The majority of the material on Classics Online is available only as 320 kbps MP3 files, which may or may not be high enough for your purposes. However, a growing number of releases are also offered as FLACs. Classics Online has its own download manager which is straightforward to use and works well, but the site itself looks old-school and is unfortunately a little slow. As a result, it’s not a particularly engaging browsing experience—I find it useful as a comprehensive last resort of sorts: if I can’t find it anywhere else but don’t want to order the CD from Amazon, this is a good place to buy the music in 320 kbps MP3 format. I have found the metadata and accompanying digital booklets (in PDF format) lacking (in more than one case, the release didn’t come with a digital booklet at all, forcing me to ‘reconstruct’ the proper metadata in other ways).
eClassical is a Swedish download provider with a clean design and a good selection of labels. It appears to offer the entire BIS catalogue (BIS is the major Swedish independent classical label) as well as a curated selection of other labels (most are also available on Classics Online and iTunes). eClassical ‘pioneered’ the idea of per-second charging: you pay less for shorter tracks than longer ones. Realistically, this doesn’t strike me as having much of an impact in the classical arena where almost everyone buys complete albums, but it’s an interesting gimmick.
eClassical’s FLAC metadata was very good but I was disappointed not to receive a digital booklet with my download (I realize that the digital reseller is completely dependent on what the label provides; I suppose this is a call to labels to make more of an effort with standardizing their digital deliveries to resellers—a PDF version of the booklet shouldn’t be optional, particularly since metadata inaccuracies are still fairly common).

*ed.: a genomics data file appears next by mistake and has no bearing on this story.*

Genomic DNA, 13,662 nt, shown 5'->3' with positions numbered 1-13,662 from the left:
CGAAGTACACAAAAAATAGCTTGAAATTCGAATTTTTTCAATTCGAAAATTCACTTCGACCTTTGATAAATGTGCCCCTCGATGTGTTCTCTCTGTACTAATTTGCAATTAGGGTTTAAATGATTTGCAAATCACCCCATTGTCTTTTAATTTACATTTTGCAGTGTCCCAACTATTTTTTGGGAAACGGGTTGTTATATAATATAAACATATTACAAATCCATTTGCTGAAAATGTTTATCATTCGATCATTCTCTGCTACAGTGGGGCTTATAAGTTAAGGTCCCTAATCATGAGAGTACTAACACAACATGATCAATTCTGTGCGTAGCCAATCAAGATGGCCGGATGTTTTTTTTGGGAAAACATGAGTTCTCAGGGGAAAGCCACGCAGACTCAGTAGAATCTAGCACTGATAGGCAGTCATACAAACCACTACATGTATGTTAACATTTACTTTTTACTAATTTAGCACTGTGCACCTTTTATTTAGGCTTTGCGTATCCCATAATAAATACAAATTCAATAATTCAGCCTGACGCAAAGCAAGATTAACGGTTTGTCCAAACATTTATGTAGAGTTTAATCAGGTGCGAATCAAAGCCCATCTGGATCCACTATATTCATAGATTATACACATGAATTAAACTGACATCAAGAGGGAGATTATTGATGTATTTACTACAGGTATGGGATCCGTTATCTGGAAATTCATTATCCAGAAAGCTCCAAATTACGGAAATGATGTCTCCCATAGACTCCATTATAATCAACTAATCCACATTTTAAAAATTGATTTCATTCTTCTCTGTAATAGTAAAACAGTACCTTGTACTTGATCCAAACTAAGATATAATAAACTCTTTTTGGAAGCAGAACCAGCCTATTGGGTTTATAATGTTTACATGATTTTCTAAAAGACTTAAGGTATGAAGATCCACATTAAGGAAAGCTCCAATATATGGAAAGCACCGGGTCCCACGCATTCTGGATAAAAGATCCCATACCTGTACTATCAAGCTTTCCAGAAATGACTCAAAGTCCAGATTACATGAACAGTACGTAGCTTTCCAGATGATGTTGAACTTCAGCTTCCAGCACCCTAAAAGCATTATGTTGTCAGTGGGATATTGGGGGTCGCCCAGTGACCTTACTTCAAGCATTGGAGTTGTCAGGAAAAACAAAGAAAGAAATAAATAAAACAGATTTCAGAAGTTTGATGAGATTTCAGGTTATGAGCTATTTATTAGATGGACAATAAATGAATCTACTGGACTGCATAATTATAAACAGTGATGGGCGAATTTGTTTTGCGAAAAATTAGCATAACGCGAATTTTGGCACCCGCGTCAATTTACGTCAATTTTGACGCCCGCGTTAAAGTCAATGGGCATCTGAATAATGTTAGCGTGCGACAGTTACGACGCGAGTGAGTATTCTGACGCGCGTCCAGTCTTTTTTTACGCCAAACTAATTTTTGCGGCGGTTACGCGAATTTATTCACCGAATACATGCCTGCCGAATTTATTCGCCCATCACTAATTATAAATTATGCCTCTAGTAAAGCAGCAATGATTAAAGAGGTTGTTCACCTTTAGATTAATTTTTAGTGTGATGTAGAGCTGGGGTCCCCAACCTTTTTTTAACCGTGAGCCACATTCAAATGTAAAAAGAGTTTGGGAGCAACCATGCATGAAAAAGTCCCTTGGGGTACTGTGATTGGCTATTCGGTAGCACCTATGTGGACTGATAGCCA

Lately, I’ve grown very fond of Qobuz, the French download store. The site is only available in French—so if your French isn’t good enough you’ll struggle to navigate it. But it’s quite wonderful in almost every way: it has an excellent selection of labels (including Harmonia Mundi, one of my favourite classical independents, which is not available elsewhere online) and a high proportion of high resolution offerings with a differentiated pricing model (typically, below €10 for MP3, €11.99 for CD-quality/FLAC and €14.99 for studio masters).
Qobuz is also very well merchandised, with an e-commerce engine that actively (and intelligently) markets to registered users. I’ve downloaded several albums from Qobuz now and have found theirs to be a pretty seamless buying experience. They offer a French-only download manager that’s reasonably easy to use, and booklets and metadata are quite good (of course, some of the metadata is in French too, so I had to re-work it a little—but that’s hardly a complaint). I used PayPal to pay for my purchases and noticed that Qobuz processes these transactions an hour or so after the purchase took place (just something to be aware of). Here is a handy guide on how to use Qobuz for non French speakers.